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  1. #1
    Join Date
    Feb 2003
    Location
    lewisberry, Pa, usa
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    6,080

    Arrow CCD - disease - plants

    I had a talk with a beekeeper in the mid-west a couple days back. He was mentioning that when they do blueberry pollination, they only leave their bees on the crop for a short period of time due to AFB concerns. I said "Huh? I never heard of AFB being associated with blueberries. I said "Are you telling me that blueberry pollination can infect your hives with AFB?" as I wanted to be very clear. He stated that when he first started pollinating, he would come down with AFB after doing blueberry pollination and he would quickly lose hives. He said it was a mystery for a few years until he spoke up at a bee club, and it was confirmed by others that also pollinate blueberries in the area, that all experience the same thing. That if they leave their bees for more than a few days on blueberries, they also would lose hives and come down with cases of AFB.

    This of course set off many questions......

    In nature, if certain plants were detrimental to the bees health, and perhaps are growing in large numbers in a particular area, the bees would die, and perhaps seek other areas as they spread through swarming. But what about when bees have no option, and are placed in these highly planted areas, such as with commercial pollination?

    I truly believe that there could be plants that could effect bees in any number of ways. Poor nutrition, chemical poisoning, degrading the internal enzymes, etc.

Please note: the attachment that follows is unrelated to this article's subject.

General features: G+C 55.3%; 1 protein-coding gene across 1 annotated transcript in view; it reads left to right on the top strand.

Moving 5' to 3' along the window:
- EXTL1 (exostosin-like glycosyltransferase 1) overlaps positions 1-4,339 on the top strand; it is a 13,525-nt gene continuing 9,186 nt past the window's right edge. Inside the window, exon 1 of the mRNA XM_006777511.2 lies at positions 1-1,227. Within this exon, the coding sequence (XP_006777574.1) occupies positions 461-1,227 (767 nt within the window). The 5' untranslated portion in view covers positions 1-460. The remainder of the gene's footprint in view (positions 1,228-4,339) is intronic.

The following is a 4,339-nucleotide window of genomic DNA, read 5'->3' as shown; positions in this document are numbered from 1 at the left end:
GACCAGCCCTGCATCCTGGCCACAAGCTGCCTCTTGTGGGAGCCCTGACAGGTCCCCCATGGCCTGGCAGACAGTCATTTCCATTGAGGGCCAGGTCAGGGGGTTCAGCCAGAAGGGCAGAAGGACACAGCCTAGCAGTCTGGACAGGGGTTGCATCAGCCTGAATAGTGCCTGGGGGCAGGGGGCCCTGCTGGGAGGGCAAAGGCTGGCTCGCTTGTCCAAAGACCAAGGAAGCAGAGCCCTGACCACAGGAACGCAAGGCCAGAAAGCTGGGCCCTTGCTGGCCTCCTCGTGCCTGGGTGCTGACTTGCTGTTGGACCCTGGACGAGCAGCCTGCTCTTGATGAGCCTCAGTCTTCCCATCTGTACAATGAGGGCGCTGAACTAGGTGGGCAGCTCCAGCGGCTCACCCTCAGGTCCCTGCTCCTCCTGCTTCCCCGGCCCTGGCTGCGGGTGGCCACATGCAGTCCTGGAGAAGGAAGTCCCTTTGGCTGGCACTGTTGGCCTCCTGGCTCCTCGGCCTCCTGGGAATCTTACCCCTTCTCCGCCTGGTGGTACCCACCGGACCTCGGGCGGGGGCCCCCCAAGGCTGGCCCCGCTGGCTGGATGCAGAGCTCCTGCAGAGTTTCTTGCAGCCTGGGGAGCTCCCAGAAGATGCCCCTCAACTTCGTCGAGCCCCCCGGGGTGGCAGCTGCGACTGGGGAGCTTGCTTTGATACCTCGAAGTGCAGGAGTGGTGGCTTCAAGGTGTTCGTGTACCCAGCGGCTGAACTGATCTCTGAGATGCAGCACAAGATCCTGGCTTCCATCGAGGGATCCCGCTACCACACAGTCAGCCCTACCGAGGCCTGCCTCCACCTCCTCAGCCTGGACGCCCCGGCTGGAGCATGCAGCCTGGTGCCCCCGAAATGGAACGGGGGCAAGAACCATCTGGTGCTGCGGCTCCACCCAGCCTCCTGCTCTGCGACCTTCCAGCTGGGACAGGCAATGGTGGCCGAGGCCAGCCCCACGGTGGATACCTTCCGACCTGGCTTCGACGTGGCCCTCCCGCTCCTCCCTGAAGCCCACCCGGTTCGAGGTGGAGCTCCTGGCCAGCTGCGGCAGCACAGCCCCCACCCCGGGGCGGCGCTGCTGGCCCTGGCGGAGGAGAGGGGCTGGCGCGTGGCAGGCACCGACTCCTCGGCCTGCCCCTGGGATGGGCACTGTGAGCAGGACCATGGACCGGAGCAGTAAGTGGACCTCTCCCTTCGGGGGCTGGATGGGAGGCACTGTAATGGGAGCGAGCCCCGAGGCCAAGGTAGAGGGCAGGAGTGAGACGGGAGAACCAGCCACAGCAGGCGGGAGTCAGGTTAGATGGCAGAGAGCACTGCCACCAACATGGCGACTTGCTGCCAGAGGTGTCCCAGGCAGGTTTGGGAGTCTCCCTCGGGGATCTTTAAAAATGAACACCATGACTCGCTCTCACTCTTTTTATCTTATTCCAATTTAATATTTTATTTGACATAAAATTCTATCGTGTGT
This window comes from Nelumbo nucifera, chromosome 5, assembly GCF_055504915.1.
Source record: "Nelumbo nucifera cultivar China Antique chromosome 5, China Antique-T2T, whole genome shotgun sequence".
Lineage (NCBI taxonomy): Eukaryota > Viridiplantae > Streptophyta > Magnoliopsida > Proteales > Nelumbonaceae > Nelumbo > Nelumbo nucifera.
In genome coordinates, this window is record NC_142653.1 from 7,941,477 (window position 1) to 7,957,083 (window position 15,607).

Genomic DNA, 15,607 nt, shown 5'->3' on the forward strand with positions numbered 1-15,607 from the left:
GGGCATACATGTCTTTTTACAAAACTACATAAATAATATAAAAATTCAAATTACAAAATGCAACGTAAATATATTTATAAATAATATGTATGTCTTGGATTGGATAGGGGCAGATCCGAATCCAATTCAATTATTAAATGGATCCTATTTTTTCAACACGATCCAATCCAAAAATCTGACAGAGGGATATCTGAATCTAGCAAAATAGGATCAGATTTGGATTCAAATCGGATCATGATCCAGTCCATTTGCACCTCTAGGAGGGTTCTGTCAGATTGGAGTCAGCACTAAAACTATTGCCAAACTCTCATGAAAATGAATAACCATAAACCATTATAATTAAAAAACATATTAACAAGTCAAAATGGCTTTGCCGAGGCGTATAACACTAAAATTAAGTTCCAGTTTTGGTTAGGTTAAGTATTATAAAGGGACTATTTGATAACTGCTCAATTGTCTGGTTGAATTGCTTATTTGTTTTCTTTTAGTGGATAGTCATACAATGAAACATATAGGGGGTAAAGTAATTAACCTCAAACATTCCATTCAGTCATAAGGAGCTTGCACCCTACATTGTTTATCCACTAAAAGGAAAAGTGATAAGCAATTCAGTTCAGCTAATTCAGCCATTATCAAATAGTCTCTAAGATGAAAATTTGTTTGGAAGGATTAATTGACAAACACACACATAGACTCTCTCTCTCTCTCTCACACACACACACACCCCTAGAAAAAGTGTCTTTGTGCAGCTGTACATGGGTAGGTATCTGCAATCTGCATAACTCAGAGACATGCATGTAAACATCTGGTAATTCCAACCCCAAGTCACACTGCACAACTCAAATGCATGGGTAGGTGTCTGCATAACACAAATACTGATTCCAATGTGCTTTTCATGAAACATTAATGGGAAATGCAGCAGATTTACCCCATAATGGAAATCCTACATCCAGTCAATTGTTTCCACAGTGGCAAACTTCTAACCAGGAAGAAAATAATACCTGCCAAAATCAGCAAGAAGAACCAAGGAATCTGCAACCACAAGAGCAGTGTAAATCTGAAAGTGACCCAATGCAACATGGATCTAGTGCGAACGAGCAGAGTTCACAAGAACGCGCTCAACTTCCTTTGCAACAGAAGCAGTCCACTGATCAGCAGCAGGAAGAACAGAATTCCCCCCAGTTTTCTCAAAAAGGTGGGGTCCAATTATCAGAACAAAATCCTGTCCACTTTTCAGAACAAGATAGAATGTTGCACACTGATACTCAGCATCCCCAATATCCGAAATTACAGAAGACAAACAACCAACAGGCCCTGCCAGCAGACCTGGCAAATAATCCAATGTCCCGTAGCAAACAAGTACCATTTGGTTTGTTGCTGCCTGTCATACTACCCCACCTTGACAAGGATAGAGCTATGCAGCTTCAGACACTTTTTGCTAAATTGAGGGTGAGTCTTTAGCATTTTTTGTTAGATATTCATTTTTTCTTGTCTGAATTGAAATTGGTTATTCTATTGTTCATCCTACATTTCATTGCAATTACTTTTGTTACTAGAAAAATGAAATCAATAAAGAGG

Do we really know the nutritional values of plants we force our bees to feed on, or what about the make up of the plants when it comes to being toxic to the bees? Could there be plants, like the blueberry conversation above, that fosters certain spores and disease to attack the bees health, and make hives crash? We certainly know that some plants are downright toxic and will kill bees. But what about viral or bacterial spread by a new pest or introduced vector?

    I question whether the blueberry comments are in fact due to AFB. I've seen AFB, and for the most part, its a slow steady death that could be over a couple years. The guy mentioning the blueberry/AFB details mentioned losing hives rather quickly. Could they be misdiagnosing this as AFB, and perhaps other forces are in play on a more deadly level? I remember a somewhat baffling aspect of the CCD samples being testing in the fact that all samples had extremely high levels of EFB and nosema. A coincidence?

    Could one of these plants species harbor a spore or virus that is now being planted on a more widespread application allowing more bees to be effected? And could it be a case where some infected hives from contact from such plants, now have the ability to infect even more based on large holding yards and migratory movement?

    Comments?
    Last edited by BjornBee; 02-28-2008 at 07:37 AM.

  2. #2
    Join Date
    Apr 2005
    Location
    College Station, Texas
    Posts
    6,973

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    bjorn writes:
    I never heard of AFB being associated with blueberries.

    tecumseh replies:
    my understanding is that their is some associated problem concerning blueberries and afb. I have never really read the why or whatfore of the problem but here is my guess (as Lorentz suggested it is always good practice to throw out a hypothesis before breakfast). blueberries require a fairly acidic soil to thrive and require almost no fertilization. so typically you don't find them on the best agriculture lands.. matter of fact blueberries are likely to be on the poorest plots of soil. other crops that thrive on acidic soils are pine trees and azaleas. pine can be tagged as a pollen producing plant with almost NO crude protein content and azaleas as a plant that the bees rarely visit and the nectar is poisonous.

    does that picture suggest why afb might thrive?

  3. #3
    Join Date
    Dec 2006
    Location
    St. Albans, Vermont